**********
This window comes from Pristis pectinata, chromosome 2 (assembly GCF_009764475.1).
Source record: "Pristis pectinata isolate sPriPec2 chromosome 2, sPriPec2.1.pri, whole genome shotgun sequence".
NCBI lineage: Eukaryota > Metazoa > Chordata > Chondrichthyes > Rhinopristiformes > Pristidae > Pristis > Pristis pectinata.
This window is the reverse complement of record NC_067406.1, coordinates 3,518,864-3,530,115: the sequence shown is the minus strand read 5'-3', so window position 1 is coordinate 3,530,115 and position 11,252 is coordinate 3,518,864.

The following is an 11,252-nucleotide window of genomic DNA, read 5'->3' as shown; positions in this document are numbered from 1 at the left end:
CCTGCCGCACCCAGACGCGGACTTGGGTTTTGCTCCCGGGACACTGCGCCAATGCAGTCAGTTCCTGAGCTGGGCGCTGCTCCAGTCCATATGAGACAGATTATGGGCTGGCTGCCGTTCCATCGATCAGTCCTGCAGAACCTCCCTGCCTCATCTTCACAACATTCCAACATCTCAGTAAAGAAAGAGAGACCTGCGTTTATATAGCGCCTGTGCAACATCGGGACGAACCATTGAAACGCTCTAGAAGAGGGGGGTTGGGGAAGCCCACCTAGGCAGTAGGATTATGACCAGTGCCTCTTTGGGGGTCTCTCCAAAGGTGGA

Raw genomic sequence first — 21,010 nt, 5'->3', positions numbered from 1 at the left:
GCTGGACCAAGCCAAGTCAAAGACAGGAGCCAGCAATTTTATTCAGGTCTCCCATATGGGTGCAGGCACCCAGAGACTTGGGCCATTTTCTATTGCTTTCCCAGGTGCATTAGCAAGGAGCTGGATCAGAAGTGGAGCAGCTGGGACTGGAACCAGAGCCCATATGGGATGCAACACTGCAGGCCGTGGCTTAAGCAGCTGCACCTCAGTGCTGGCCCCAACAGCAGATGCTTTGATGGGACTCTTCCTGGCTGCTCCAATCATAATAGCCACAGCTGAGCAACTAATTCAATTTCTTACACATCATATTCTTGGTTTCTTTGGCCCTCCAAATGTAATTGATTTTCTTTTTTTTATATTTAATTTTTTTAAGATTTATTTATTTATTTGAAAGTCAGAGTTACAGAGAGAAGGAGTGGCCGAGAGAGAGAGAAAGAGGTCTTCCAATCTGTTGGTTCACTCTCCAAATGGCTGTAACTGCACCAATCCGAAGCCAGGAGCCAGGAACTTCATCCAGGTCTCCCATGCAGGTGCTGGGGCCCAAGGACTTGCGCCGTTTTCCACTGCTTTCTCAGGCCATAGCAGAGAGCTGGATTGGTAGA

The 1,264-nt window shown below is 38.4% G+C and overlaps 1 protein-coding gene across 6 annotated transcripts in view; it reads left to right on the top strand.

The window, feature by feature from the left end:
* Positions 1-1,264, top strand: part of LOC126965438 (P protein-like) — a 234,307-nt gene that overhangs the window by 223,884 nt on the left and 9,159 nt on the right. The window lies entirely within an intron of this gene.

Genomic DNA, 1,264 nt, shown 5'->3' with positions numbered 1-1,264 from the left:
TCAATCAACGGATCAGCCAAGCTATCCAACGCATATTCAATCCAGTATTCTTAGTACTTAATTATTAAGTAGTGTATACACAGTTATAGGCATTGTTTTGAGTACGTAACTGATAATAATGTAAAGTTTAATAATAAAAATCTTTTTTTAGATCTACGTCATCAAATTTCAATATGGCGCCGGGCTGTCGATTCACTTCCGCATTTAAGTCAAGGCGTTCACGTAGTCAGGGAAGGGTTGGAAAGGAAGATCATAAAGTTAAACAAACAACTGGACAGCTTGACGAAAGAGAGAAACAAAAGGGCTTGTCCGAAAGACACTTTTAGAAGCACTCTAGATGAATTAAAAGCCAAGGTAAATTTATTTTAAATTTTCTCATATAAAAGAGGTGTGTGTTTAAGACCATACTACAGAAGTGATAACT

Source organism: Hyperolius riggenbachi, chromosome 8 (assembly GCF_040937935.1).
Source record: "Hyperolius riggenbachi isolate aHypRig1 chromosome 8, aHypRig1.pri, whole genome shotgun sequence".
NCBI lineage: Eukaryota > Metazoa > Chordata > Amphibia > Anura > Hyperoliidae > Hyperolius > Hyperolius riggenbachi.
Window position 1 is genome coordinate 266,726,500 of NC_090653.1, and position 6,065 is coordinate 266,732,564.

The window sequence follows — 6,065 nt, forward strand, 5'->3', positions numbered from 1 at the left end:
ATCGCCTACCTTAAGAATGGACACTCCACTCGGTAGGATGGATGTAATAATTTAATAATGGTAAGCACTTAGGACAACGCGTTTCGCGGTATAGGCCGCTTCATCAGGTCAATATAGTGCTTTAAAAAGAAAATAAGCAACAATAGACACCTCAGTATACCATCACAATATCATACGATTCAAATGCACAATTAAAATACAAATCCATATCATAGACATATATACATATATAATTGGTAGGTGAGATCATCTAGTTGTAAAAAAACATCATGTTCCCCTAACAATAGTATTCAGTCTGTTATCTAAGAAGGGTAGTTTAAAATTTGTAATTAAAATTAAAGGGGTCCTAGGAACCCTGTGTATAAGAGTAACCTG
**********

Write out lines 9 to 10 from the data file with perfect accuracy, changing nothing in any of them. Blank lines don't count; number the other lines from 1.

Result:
The 1,264-nt window shown below is 38.4% G+C and overlaps 1 protein-coding gene across 6 annotated transcripts in view; it reads left to right on the top strand.

The window, feature by feature from the left end: